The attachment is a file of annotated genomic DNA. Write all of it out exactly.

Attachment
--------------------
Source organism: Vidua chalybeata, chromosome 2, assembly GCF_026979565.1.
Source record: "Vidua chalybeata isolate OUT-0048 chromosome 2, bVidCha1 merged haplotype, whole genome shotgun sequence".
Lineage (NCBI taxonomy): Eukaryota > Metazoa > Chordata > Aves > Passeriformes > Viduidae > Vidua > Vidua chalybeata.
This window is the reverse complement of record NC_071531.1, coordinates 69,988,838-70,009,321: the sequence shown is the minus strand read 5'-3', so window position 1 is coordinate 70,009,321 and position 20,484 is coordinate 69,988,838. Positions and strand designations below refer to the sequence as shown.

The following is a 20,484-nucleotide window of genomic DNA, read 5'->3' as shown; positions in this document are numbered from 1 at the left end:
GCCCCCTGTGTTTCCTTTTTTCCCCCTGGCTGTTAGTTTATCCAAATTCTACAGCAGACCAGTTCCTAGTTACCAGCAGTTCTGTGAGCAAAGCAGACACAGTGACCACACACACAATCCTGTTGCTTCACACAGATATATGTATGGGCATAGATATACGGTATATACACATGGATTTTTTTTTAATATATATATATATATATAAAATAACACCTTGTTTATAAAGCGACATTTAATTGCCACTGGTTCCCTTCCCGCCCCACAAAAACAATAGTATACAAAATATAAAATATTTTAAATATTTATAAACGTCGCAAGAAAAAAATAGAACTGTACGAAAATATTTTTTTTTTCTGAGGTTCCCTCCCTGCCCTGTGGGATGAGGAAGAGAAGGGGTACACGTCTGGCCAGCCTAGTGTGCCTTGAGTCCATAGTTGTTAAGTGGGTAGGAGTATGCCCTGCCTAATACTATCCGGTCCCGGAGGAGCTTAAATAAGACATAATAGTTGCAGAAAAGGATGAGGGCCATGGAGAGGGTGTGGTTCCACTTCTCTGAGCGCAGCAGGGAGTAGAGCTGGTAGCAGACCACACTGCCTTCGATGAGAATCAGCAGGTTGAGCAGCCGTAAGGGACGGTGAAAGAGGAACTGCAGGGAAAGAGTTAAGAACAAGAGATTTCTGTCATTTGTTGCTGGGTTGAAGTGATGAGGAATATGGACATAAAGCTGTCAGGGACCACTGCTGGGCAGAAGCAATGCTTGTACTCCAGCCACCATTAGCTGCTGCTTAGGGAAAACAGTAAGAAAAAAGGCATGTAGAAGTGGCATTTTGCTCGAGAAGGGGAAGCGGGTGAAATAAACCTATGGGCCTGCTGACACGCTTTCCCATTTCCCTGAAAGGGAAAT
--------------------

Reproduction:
Source organism: Vidua chalybeata, chromosome 2, assembly GCF_026979565.1.
Source record: "Vidua chalybeata isolate OUT-0048 chromosome 2, bVidCha1 merged haplotype, whole genome shotgun sequence".
Lineage (NCBI taxonomy): Eukaryota > Metazoa > Chordata > Aves > Passeriformes > Viduidae > Vidua > Vidua chalybeata.
This window is the reverse complement of record NC_071531.1, coordinates 69,988,838-70,009,321: the sequence shown is the minus strand read 5'-3', so window position 1 is coordinate 70,009,321 and position 20,484 is coordinate 69,988,838. Positions and strand designations below refer to the sequence as shown.

The following is a 20,484-nucleotide window of genomic DNA, read 5'->3' as shown; positions in this document are numbered from 1 at the left end:
GCCCCCTGTGTTTCCTTTTTTCCCCCTGGCTGTTAGTTTATCCAAATTCTACAGCAGACCAGTTCCTAGTTACCAGCAGTTCTGTGAGCAAAGCAGACACAGTGACCACACACACAATCCTGTTGCTTCACACAGATATATGTATGGGCATAGATATACGGTATATACACATGGATTTTTTTTTAATATATATATATATATATAAAATAACACCTTGTTTATAAAGCGACATTTAATTGCCACTGGTTCCCTTCCCGCCCCACAAAAACAATAGTATACAAAATATAAAATATTTTAAATATTTATAAACGTCGCAAGAAAAAAATAGAACTGTACGAAAATATTTTTTTTTTCTGAGGTTCCCTCCCTGCCCTGTGGGATGAGGAAGAGAAGGGGTACACGTCTGGCCAGCCTAGTGTGCCTTGAGTCCATAGTTGTTAAGTGGGTAGGAGTATGCCCTGCCTAATACTATCCGGTCCCGGAGGAGCTTAAATAAGACATAATAGTTGCAGAAAAGGATGAGGGCCATGGAGAGGGTGTGGTTCCACTTCTCTGAGCGCAGCAGGGAGTAGAGCTGGTAGCAGACCACACTGCCTTCGATGAGAATCAGCAGGTTGAGCAGCCGTAAGGGACGGTGAAAGAGGAACTGCAGGGAAAGAGTTAAGAACAAGAGATTTCTGTCATTTGTTGCTGGGTTGAAGTGATGAGGAATATGGACATAAAGCTGTCAGGGACCACTGCTGGGCAGAAGCAATGCTTGTACTCCAGCCACCATTAGCTGCTGCTTAGGGAAAACAGTAAGAAAAAAGGCATGTAGAAGTGGCATTTTGCTCGAGAAGGGGAAGCGGGTGAAATAAACCTATGGGCCTGCTGACACGCTTTCCCATTTCCCTGAAAGGGAAAT